How many root operators are there?

Currently there are 12 root server operators, whose identities you can see at the top of www.root-servers.org home page.

How many root servers are there?

The number of root server instances changes (generally increases) over time. The current count of root server instances is shown just below the map on the home page.

Different operators deploy a different number of instances. You can see the per-operator instances, including their locations, by clicking on the letters at the bottom of the home page.

What's the difference between a Global and a Local instance?

In each operator's list of sites, some instances are marked as global (globe icon) and some are marked as local (flag icon). The difference is in how widely available that instance will be, because of how routing for that instance is done. Recall that the routes for an instance are announced by BGP, the inter-domain routing protocol.

For global instances, the route advertisement is permitted to spread throughout the Internet, i.e., any router on the Internet could know the path to that instance. Of course, for a particular source, the route to that instance may not be the optimal route, so some other instance could be chosen as the destination.

With a local instance, however, the route advertisement is limited to only nearby networks. For example, the instance may be visible to just one ISP, or to ISPs that connect at a particular exchange point. Sources from farther away will not be able to see and query that local instance.

All operators provide service to the entire Internet through at least one global instance. Some operators may also choose to deploy local instances, depending on their own needs and requirements, and those of their provider partners.

Refer to RFC 4786 (section 4.4.6 in particular) for further details.

How can I contact the root server operators?

You may contact individual operators by finding their published email addresses linked off the home page. Find the Root Servers section and click on the individual letters. Then look on the right side of the page for a blue "Contact Email" or "Homepage" link. You may contact the root server operators collectively by writing to info@root-servers.org.

Can I get a root server for my network?

If you believe that your area of the Internet is underserved with respect to root zone service, you may inquire with individual operators about locating an instance nearby. Root server instances are generally located at data centers and exchange points. Different operators will have different requirements for providing instances at remote locations. Below are some links to pages of operators that offer hosted instances:

Which root servers provide zone transfer service of the root zone?

  • b.root-servers.net
  • c.root-servers.net
  • d.root-servers.net
  • f.root-servers.net
  • g.root-servers.net
  • k.root-servers.net

Can the root server operators block or filter traffic from certain countries or networks? Or can the root server operators block certain top-level domain names?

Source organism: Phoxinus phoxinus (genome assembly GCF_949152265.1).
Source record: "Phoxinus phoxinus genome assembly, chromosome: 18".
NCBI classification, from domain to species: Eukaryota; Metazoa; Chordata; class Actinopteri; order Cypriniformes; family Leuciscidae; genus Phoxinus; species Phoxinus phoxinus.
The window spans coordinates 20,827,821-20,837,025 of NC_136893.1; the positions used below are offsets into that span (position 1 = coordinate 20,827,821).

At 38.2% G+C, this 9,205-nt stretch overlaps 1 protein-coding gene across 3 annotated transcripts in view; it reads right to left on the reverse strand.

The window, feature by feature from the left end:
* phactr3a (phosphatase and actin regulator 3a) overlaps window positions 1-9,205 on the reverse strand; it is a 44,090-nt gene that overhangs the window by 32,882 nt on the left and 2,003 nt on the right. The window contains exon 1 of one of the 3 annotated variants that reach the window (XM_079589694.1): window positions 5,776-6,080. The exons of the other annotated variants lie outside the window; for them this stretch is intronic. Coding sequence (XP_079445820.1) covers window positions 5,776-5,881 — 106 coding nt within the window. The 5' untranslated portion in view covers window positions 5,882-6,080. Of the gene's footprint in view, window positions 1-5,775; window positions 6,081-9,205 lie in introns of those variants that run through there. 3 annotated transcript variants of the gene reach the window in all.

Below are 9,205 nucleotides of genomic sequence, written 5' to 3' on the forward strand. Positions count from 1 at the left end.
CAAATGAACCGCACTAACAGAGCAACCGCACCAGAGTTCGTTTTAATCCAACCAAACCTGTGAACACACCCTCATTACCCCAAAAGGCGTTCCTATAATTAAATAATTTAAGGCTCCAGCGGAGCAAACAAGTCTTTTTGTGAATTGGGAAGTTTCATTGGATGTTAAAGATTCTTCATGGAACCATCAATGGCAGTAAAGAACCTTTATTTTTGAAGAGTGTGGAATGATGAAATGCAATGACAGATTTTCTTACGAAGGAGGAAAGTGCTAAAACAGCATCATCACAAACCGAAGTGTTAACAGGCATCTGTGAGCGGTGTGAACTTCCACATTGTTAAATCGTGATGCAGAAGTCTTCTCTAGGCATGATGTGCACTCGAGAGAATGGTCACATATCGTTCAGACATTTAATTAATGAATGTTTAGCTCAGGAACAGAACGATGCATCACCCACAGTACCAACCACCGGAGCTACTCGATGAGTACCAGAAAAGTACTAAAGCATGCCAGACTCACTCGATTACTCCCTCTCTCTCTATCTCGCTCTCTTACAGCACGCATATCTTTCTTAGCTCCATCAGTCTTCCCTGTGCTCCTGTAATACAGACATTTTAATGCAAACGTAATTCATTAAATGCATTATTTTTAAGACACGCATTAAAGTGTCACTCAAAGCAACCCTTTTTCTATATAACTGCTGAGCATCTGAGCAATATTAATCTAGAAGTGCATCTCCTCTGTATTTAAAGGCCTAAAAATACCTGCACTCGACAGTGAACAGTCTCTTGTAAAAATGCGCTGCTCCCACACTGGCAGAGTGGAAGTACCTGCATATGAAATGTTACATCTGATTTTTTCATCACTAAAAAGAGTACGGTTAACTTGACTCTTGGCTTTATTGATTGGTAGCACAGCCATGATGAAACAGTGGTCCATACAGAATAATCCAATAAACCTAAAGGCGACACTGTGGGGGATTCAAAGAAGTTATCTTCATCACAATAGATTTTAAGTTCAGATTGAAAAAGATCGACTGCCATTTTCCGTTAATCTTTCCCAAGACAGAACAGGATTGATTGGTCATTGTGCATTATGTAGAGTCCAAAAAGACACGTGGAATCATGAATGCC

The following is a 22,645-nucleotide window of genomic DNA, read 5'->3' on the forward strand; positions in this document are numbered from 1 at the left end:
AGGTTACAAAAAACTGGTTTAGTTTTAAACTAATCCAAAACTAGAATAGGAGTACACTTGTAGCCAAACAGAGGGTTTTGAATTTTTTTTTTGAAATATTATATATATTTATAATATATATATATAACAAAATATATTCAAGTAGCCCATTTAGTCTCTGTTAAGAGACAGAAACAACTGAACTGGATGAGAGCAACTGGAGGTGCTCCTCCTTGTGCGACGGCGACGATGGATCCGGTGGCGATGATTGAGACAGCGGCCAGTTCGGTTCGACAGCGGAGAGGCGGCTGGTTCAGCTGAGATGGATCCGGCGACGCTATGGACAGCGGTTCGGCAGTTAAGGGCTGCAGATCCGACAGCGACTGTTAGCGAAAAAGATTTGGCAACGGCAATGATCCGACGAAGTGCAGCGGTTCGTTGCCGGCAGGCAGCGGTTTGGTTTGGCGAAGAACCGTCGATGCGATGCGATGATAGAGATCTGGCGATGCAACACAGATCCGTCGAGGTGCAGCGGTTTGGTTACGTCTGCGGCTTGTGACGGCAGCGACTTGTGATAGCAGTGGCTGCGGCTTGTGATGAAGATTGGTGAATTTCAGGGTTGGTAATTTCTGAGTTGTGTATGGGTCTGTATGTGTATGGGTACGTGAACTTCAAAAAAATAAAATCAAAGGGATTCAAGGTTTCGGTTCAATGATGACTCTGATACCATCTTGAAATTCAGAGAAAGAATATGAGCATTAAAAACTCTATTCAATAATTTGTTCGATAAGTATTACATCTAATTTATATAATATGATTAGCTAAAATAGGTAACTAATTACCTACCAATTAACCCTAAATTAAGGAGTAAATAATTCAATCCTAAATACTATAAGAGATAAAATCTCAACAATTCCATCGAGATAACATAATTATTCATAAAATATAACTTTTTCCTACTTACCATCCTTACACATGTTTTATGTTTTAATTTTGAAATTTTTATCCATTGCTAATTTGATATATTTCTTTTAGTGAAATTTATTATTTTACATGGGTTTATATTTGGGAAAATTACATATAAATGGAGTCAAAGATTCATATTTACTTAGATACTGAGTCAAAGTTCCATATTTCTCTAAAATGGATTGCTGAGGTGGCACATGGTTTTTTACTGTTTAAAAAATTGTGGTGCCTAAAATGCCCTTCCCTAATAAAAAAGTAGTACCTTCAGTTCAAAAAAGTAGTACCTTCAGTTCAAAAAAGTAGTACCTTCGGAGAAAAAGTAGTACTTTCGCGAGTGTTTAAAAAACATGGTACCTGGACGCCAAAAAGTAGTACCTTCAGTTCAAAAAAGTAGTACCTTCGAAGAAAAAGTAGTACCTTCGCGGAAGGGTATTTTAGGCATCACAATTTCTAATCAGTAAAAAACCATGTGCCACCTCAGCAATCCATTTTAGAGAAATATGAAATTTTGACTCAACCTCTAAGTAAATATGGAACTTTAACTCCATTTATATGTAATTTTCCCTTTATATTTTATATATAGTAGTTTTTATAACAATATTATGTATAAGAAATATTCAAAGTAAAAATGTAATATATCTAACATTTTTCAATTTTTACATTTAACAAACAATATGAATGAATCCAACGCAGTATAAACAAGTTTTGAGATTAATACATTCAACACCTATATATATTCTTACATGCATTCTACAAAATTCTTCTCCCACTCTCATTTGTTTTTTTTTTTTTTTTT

The root server operators are committed to providing service to all users, all networks, and all top-level domains equally. Such commitments are backed by a number of published policy documents and protocol specifications:

  • RFC 7720: The root name service ... MUST answer queries from any entity conforming to [RFC1122] with a valid IP address.
  • RSSAC055: The RSS must be a stable, reliable, and resilient platform for the DNS service to all users.
  • RSSAC055: [RSOs] must be committed to sending and responding to traffic without filtering, to serving the IANA global root DNS namespace, and to avoiding conflicts of interest and reciprocal agreements.
  • RSSAC055: RSOs must be neutral and impartial. An RSO is neutral to the politics of geographic regions and nation states when delivering the DNS root service. The RSO's focus is on provisioning a reliable technical service which knows no political boundaries and maintains an unbiased position to the politics of any nation state. RSOs must offer DNS service without bias, on the same terms, to users everywhere.
  • RSSAC020: ... operators of the root servers are committed to serving the IANA global root DNS namespace. All root servers operated by these operators provide DNS answers containing complete and unmodified DNS data.

Correspondence to root server operators containing requests to block certain countries, networks, or top-level domains may be politely declined or ignored.

Are there any conditions under which a root server would not respond to queries?

The root servers respond to all technically valid queries, with the following exceptions:

  • When valid queries are used as a form of attack to degrade or deny service. Root servers may limit or prevent responses to queries used in attacks or that otherwise cause a degradation of service to others. This is done only to protect the root service itself or to protect third parties targeted in reflection attacks.
  • Queries whose source address comes from an IPv4 or IPv6 special-purpose address block. These addresses are sometimes informally known as bogons, which includes the widely known RFC 1918 private address space.